Blue Team

Tackling Email Spoofing and Phishing
Cloudflare’s Hannes Gerhart provides a nice overview of how DMARC, DKIM, and SPF can be used to protect against email spoofing and phishing. Cloudflare has also released an Email Security DNS Wizard that aims to make configuring them easy.


Politics / Privacy

The iOS 15 Privacy Settings You Should Change Right Now
Block email trackers, see what apps are accessing (e.g. photos, camera, microphone, contacts), hide your IP address, Private Relay (a VPN-like service), and more.
 

Analysis Of Products Made By Huawei, Xiaomi And Oneplus
The Lithuanian National Cyber Security Centre released a 32 page report of their findings analyzing several Chinese phones. They were all totally secure and had no privacy concerns 🤣🤣

  • A built-in Data module collects data about apps used and sends them to Xiaomi servers.
  • Xiaomi system apps regularly download a list of content to censor.
  • … and more! Expecting any form of privacy on a device by one of these companies is ludicrous.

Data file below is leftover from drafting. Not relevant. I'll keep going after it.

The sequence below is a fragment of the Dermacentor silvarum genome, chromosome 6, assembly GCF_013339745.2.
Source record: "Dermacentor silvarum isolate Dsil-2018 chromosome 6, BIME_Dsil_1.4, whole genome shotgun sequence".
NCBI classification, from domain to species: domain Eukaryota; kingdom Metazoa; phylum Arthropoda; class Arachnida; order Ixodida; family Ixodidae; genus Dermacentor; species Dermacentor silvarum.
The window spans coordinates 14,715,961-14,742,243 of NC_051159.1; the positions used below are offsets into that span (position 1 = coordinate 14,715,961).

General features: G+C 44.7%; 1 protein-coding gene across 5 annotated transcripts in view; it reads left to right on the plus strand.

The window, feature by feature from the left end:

How Putin’s bodyguards operate
Fascinating. How they prepare a location before Putin makes a public appearance, the background required to be one of his bodyguards, the equipment they use, and the several rings of guards, all with different purposes.
 

The NSA and CIA Use Ad Blockers Because Online Advertising Is So Dangerous
Their concerns are a) ads being used to serve malware and b) how the advertising process and data brokers can leverage the ecosystem to gather info on devices and by extension people, sometimes including their location.
 

Kidnapping, assassination and a London shoot-out: Inside the CIA’s secret war plans against WikiLeaks
This article is WILD! (Also, TIL Yahoo News still exists) After Wikileaks released Vault 7, a collection of the CIA’s hacking tools, the CIA was slightly displeased. Like, CIA director Mike Pompeo talking with Trump about kidnapping or killing Assange displeased.

And when the agency picked up intel that Russia might be preparing to sneak Assange out of the UK to Moscow, the CIA and White House began preparing for a number of scenarios, including: